5 Core Questions to Answer if You Want Your Website to Convert Visitors
5 Core Questions to Answer if You Want Your Website to Convert Visitors

5 Core Questions to Answer if You Want Your Website to Convert Visitors

Whether you’re trying to improve your own website or giving recommendations to someone else, conversion rate optimisation should be a big part of your conversation. Conversion rate optimisation is about doing more with the visitors you’re already getting; it’s the steps you can take to improve the likelihood that visitors will complete your macro- and micro-conversions. And since website conversion is your key to profitability, it’s important!

Whenever you’re trying to look at a website with fresh eyes, I recommend asking these five questions, so that you can quickly create the flow that will get your visitors to the end of the funnel and get rid of distractions and roadblocks that stand in your way. You don’t have to be a website expert identify ways to improve your conversion optimisation. You just have to ask the right questions.

1. Who Are You?

When somebody lands on your homepage, how long does it take them to figure out where they are and what you do? Not even a company like Apple or Coca Cola is immune from first-time visitors with very little brand knowledge. You need to make it very clear what your business is offering.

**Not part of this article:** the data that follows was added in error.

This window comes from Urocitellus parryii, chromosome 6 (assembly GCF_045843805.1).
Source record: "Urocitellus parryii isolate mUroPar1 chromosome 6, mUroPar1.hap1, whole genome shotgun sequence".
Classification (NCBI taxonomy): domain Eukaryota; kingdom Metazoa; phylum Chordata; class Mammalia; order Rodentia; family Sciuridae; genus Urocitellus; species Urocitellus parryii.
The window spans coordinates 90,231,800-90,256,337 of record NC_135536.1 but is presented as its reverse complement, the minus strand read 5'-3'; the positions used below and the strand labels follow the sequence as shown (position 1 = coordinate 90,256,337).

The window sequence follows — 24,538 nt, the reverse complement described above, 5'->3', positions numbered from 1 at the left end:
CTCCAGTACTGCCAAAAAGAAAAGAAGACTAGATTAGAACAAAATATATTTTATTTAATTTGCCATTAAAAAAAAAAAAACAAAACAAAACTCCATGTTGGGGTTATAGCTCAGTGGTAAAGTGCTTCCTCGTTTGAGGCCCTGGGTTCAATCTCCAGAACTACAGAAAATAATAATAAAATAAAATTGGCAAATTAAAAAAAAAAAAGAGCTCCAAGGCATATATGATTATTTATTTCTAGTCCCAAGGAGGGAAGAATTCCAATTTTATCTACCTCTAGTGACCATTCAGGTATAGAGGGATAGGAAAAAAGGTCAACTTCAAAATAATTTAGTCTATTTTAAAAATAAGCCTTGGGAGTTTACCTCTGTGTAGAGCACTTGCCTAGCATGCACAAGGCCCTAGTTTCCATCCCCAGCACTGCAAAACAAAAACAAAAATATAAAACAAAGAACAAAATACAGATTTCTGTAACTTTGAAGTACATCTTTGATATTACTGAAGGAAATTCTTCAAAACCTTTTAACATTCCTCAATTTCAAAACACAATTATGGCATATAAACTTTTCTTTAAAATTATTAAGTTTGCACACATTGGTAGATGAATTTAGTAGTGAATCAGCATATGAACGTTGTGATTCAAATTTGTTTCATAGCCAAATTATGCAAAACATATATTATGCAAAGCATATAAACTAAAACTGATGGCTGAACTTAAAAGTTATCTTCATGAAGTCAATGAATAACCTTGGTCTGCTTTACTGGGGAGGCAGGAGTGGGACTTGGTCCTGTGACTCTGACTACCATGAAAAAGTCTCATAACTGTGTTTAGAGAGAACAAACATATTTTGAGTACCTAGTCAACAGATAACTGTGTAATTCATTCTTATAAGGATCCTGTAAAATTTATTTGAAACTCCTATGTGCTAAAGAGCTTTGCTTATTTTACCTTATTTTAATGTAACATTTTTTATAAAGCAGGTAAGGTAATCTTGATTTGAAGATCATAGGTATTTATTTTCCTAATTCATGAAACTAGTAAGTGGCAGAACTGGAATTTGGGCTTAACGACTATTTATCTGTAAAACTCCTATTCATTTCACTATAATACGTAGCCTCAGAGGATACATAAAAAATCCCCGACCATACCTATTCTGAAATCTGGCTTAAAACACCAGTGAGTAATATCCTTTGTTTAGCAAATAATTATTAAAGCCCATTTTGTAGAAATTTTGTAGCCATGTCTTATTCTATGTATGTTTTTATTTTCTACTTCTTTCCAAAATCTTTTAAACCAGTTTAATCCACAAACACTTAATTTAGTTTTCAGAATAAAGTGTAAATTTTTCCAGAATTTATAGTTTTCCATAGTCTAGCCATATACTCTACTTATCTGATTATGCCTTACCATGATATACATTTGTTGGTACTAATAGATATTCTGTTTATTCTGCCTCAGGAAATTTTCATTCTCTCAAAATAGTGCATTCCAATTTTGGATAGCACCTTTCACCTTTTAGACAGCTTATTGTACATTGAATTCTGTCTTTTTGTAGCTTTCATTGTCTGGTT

One website I was shown this week, seductivelyfrench.com, hasn’t decided whether to be a content company or an ecommerce company. And that can cause trouble, from a conversion standpoint.

Seductively French Screenshot

One of the basic tenets of marketing is the principle of targeting. You must make conscious decisions about the types of people you’ll be selling to – your “target market.* You MUST speak directly to these people and give your pitch before they bounce.

2. Why Should I Trust You?

A typical website will likely want to collect visitor information at some point. Usually, this includes:

  • E-mail address (subscriptions, newsletters, etc.)
  • Contact information (form submissions)
  • Payment information (e-commerce)

But all of the research suggests that website trust isn’t assumed. It must be earned and established within the first seconds of a visitor’s arrival. How well does the website accomplish this?

You need to find ways to incorporate what are known as “trust signals”. Trust signals are symbols of your legitimacy as a company, your security as a recipient of private information, and your ability to protect credit card data. Among the tools you may consider:

  • Privacy and information usage policies
  • Contact information readily available
  • Links to social media accounts

If you look at a website like Mint.com, which not only collects private information, but syncs with your bank’s financial data, establishing trust quickly is of huge importance.

3. What Do You Want Me To Do?

A well-known book in web conversion fundamentals is Steve Krug’s “Don’t Make Me Think.” The title says it all. Visitors come to your website and don’t want to work hard to get what they’re looking for. For this reason, unconventional navigation or site layout or labeling rarely performs better than a standard template that mimics many existing sites.